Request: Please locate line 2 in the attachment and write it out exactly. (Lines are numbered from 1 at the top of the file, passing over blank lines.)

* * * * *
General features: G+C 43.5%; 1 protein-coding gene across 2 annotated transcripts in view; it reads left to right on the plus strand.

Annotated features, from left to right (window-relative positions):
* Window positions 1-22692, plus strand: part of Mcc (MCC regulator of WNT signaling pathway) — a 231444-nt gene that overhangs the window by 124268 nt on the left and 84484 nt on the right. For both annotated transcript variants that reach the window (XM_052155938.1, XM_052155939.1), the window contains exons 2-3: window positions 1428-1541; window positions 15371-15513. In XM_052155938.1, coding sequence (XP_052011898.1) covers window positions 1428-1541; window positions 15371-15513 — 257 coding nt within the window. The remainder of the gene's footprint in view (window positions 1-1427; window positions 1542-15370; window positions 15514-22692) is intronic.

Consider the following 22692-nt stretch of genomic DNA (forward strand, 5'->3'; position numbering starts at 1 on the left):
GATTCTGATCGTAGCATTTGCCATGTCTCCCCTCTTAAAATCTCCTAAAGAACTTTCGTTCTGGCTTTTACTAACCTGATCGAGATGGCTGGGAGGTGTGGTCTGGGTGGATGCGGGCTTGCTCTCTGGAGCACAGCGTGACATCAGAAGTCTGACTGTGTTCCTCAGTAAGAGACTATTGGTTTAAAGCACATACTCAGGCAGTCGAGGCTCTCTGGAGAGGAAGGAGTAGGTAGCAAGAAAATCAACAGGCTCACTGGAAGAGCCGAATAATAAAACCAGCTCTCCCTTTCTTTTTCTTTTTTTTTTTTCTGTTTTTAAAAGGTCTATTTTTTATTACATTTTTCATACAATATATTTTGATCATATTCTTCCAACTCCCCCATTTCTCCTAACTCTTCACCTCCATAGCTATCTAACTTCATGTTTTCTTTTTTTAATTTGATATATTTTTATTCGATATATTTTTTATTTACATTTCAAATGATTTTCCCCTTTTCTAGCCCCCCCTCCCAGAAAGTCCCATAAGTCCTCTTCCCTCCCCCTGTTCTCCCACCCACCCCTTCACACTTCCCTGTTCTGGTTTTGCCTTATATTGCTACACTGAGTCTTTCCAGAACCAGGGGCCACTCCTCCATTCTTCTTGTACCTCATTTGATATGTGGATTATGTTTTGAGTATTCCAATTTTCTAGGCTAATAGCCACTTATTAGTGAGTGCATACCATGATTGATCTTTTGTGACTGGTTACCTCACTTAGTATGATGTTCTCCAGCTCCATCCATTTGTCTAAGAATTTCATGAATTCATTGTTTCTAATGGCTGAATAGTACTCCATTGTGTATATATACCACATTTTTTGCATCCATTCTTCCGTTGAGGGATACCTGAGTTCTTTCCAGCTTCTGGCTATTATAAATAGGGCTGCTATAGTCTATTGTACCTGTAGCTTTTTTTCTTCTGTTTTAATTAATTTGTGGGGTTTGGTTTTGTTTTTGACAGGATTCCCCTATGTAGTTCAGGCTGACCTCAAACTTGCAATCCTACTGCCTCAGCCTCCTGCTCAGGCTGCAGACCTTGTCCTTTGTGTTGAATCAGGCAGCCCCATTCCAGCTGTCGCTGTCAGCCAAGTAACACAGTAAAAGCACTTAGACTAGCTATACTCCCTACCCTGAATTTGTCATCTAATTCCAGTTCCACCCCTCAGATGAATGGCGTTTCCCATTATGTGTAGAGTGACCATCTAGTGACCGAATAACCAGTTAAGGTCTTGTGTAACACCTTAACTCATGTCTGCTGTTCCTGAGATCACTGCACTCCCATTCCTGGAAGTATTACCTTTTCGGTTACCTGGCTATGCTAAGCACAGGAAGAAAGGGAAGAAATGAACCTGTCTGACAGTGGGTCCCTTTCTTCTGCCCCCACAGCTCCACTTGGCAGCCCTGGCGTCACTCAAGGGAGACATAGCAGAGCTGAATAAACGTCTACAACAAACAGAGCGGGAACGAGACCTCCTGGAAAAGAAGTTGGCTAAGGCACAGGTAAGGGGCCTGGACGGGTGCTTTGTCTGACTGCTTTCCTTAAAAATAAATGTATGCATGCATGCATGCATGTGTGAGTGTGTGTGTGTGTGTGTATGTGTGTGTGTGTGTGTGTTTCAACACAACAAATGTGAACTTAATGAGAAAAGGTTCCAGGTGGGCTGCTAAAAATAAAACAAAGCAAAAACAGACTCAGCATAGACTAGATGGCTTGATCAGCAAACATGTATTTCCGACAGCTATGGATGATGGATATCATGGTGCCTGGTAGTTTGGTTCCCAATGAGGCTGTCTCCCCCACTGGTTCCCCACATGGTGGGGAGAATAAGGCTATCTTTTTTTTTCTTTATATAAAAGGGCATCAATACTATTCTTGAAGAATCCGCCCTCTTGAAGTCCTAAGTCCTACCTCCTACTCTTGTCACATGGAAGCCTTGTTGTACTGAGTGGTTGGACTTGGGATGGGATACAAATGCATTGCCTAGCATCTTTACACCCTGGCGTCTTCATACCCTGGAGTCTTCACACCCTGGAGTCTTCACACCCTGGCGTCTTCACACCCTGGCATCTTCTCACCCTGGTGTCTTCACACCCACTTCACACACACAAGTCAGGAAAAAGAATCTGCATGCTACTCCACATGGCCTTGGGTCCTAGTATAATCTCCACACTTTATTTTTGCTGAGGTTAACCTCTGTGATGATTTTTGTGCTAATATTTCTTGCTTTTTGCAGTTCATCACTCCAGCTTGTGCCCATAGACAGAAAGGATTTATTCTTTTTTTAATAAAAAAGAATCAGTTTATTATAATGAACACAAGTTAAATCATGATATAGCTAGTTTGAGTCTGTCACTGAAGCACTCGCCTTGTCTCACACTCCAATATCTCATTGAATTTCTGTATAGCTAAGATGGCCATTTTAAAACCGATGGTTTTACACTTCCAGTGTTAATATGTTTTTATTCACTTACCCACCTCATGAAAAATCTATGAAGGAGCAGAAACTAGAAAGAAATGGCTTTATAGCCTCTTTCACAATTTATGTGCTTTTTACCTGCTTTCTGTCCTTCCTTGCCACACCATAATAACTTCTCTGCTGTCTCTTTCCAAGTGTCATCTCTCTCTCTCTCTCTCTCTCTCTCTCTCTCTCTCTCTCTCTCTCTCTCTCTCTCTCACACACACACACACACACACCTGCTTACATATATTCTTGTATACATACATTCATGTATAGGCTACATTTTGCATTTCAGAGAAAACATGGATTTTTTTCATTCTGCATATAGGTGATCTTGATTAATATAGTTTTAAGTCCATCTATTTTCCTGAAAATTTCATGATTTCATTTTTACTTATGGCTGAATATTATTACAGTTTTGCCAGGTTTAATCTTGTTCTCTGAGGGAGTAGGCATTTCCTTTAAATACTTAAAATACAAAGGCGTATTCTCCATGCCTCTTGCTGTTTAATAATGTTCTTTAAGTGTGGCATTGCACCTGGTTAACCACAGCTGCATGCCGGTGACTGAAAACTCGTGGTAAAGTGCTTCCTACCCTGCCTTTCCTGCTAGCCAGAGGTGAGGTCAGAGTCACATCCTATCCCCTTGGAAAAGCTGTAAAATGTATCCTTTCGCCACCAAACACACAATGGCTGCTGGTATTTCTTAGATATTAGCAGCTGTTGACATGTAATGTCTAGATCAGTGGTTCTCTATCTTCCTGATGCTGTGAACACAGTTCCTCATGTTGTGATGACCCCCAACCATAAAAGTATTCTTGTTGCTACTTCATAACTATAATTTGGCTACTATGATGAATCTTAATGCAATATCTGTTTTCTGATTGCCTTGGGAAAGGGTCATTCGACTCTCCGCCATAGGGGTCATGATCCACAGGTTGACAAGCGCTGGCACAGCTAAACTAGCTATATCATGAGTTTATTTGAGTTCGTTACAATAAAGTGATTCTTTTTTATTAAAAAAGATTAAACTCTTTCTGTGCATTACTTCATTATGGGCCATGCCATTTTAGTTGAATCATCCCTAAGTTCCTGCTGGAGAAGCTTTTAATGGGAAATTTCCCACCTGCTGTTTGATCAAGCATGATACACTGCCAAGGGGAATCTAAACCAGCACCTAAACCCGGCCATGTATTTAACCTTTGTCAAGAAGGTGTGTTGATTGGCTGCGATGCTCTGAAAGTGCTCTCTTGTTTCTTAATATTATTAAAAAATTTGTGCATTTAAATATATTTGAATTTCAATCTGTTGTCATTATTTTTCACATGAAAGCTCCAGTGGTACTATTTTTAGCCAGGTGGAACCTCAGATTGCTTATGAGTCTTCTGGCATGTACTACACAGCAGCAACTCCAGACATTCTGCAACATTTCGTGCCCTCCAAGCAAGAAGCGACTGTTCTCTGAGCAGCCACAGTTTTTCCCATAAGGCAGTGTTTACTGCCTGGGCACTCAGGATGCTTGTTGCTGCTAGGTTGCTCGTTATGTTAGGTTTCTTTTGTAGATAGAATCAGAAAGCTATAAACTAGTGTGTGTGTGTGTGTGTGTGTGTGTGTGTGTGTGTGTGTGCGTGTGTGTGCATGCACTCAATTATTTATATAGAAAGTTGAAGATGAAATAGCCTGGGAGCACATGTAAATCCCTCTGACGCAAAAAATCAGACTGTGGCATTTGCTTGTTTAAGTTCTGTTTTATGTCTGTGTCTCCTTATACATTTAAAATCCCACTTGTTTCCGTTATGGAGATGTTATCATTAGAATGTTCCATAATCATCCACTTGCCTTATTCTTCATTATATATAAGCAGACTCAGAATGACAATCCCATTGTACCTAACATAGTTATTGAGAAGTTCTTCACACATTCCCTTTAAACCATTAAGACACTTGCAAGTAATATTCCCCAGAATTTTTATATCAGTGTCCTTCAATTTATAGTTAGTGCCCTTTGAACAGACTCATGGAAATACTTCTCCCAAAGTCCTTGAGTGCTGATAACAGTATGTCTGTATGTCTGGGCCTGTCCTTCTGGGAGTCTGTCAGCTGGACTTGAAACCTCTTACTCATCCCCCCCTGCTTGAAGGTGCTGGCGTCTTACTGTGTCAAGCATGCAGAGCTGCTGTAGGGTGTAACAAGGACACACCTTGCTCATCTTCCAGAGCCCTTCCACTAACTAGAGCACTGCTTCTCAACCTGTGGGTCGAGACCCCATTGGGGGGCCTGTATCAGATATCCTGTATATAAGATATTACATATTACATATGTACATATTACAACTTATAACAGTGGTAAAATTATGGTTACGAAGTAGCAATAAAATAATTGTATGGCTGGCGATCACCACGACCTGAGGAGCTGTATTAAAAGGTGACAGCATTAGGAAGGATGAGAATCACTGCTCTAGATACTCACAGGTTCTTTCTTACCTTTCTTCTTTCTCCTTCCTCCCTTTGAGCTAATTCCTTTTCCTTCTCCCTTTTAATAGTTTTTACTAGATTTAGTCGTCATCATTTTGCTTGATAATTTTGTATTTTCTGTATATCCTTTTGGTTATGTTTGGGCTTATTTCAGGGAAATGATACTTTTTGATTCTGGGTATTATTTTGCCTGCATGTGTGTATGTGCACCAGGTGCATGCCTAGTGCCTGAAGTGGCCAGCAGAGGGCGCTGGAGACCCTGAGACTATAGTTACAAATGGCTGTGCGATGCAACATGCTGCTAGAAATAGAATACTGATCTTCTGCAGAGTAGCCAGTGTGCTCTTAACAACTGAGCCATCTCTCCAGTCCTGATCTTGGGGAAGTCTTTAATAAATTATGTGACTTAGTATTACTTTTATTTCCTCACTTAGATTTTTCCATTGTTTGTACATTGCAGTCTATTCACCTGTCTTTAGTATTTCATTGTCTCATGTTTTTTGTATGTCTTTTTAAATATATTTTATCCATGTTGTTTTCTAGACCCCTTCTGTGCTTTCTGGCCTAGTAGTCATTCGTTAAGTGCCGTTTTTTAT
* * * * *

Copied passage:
Annotated features, from left to right (window-relative positions):